The major three carriers in Japan (NTT Docomo, AU, and SoftBank) eliminated early termination fees for all contracts. However, specific terms and conditions may vary among carriers and change over time. Therefore, thoroughly reviewing contract terms, plan details, and pricing structures is crucial before making a decision.
It is essential to carefully consider your usage patterns, budget, and preferences when choosing a carrier in Japan. Each of the major carriers has its strengths and weaknesses, so researching and comparing their offerings is advisable to make an informed decision.
Unlike major carriers, mobile virtual network operators, or MVNOs, don’t own the networks they use - they also don’t have physical stores of their own. As these things lead to lower overhead cost among other convenient features, it’s no wonder that this option is gaining popularity.
Pros: If you already have an unlocked mobile phone in Japan, and want to continue using it rather than getting a new one, then this plan is the best for you. It is also less expensive as you do not have to pay for the phone itself.
Cons: As you own your phone, it is up to you to get a replacement in the event of loss or breakage. Also, if you happen to lose your SIM card, you may not ask for the same phone number. Bad reception was common in rural areas however, the system has been improving recently.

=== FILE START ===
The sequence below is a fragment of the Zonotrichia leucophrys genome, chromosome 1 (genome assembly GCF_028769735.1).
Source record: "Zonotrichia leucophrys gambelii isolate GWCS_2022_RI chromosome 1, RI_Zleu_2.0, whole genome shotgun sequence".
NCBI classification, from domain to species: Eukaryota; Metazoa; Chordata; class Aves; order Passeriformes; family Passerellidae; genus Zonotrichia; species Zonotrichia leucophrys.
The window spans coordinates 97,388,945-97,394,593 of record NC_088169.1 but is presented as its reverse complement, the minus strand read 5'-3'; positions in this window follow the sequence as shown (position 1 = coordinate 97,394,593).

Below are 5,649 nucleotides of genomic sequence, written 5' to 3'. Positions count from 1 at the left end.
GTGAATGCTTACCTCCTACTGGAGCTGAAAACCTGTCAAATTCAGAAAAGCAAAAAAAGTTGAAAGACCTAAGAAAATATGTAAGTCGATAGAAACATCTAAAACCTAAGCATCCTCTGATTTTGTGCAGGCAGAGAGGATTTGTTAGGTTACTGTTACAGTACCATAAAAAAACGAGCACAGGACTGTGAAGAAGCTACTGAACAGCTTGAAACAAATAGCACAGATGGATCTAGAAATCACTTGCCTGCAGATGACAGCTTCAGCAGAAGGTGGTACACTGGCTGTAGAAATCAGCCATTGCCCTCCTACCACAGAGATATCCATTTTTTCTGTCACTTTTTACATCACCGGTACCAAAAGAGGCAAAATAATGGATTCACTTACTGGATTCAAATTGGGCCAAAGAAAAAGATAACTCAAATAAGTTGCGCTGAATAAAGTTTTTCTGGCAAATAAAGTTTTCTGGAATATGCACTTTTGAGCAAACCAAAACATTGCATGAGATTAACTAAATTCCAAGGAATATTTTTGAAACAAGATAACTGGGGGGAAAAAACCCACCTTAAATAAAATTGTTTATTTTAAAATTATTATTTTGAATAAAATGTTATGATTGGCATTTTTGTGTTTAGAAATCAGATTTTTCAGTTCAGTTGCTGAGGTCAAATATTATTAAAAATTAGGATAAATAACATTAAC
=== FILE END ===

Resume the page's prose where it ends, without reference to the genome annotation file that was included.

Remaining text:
In our article Buying a SIM Card in Japan, you can find several MVNOs in Japan and some of them have English-Support.
Getting a new mobile phone in Japan is a pretty lengthy process, so be prepared to spend an hour or two at the shop where you plan to get your phone. Although there are some centers that have English-speaking staff, it is still best to have someone you can clarify some things with, so please bring a Japanese friend or colleague with you to help.
Basically you will need:
1. If you are under 20 years old, you need a personal guarantor (and his or her identification documents) who can sign for you. Take note that underage individuals cannot apply for their own phone contracts.
2. Proper identification - your residence card, My Number card, or passport are the safest choices). You will also need to provide identification documents such as a driver's license or a My Number card, which have your current address listed.
3a. Bank information or Credit card - You will need documentation that includes your account name, account number (such as a bank passbook or cash card), along with a financial institution seal.
3b. If you prefer to pay with a credit card, be sure to bring it with you.
In our article below, we explain where to purchase Japanese SIM cards, what kinds of SIM cards are available, how to purchase them for long-term residents and short-term residents/tourists. You can also find SIM card retailers with English-Support.
These are rental companies for pocket Wi-Fi with 100% English support. Choose one based on your length of stay, data requirements, and budget.